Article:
It is hoped that the people of Sri Lanka will remember Mahinda Rajapakse for his positives rather than his negatives and he will have his place in history as the leader who relieved the country from 30 years of LTTE tyranny and preserved its sovereignty, and who led a colossal post war infrastructure renaissance.

Rama Rao’ article is not about Sri Lankan desires or objectives. It is about India’s foreign policy objective towards Sri Lanka, and that is the prism from which he is looking at the Sri Lankan election, looking at Mahinda Rajapakse and his policies. As a senior and respected Indian journalist, it is understandable that he looks at Sri Lanka from the perspective of Indian objectives.

Sri Lankans however must look at the election as well as its own foreign policy from its own objectives and not India’s, or for that matter, from any other country’s perspective.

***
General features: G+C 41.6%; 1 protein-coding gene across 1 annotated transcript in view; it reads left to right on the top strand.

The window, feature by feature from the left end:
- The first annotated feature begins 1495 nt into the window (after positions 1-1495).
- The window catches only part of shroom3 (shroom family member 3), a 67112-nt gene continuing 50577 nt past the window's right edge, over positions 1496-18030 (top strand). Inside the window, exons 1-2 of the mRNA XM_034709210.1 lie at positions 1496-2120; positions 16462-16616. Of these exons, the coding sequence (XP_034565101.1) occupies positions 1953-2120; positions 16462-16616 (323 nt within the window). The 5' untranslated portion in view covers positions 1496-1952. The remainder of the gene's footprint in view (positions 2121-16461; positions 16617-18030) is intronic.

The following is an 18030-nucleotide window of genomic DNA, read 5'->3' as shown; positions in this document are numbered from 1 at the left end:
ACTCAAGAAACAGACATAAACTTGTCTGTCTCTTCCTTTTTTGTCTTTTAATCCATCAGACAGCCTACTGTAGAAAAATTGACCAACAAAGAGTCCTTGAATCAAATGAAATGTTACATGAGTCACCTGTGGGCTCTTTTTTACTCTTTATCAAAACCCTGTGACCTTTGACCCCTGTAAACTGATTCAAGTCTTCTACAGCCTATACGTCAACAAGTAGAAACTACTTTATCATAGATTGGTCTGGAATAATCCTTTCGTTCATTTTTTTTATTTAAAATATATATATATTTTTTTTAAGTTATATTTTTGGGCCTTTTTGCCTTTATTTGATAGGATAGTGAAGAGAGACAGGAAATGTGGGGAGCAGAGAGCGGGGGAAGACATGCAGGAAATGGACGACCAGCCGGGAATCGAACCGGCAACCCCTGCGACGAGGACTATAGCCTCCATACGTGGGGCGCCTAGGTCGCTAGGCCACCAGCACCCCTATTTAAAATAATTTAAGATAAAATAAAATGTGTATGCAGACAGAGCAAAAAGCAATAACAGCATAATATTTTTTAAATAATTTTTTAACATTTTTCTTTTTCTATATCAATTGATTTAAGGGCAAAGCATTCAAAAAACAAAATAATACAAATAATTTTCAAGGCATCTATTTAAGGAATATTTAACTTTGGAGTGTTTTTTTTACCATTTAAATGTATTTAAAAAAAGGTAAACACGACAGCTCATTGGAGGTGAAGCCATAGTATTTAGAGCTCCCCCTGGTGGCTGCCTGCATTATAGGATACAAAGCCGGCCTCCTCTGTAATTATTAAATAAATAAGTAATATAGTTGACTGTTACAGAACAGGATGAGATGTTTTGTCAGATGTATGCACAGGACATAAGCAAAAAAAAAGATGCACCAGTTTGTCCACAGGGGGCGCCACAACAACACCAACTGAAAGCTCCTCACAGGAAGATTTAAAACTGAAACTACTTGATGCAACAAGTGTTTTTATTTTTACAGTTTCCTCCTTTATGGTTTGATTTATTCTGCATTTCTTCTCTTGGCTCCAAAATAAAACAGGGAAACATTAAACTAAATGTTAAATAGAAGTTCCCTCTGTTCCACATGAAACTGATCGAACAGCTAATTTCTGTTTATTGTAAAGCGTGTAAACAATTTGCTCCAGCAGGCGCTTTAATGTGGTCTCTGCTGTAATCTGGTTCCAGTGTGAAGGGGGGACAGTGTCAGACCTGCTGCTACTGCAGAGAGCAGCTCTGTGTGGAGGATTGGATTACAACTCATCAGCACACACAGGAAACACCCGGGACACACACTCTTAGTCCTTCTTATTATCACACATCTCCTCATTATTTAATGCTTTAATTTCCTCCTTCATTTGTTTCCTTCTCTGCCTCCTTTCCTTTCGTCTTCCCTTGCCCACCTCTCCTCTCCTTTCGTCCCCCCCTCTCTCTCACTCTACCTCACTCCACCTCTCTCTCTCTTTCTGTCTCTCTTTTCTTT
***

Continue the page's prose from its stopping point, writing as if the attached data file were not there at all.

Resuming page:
Mahinda Rajapakse administration’s foreign policy may be considered from different perspectives. Some, like Rama Rao might view it as a China centric policy. The new Sri Lankan government led by the United National Party might also think so, and so would the US administration. Others might view it differently.

They would viewed it as aligning Sri Lanka towards greater Non Alignment, shifting Sri Lanka away from an India centric policy, more or less forced on Sri Lanka by India. Proponents of this thinking would argue that since the time of Indira Gandhi, Sri Lanka has had to behave like a well behaved younger sibling to big brother India or face the wrath of the big brother and the consequences for bad behavior.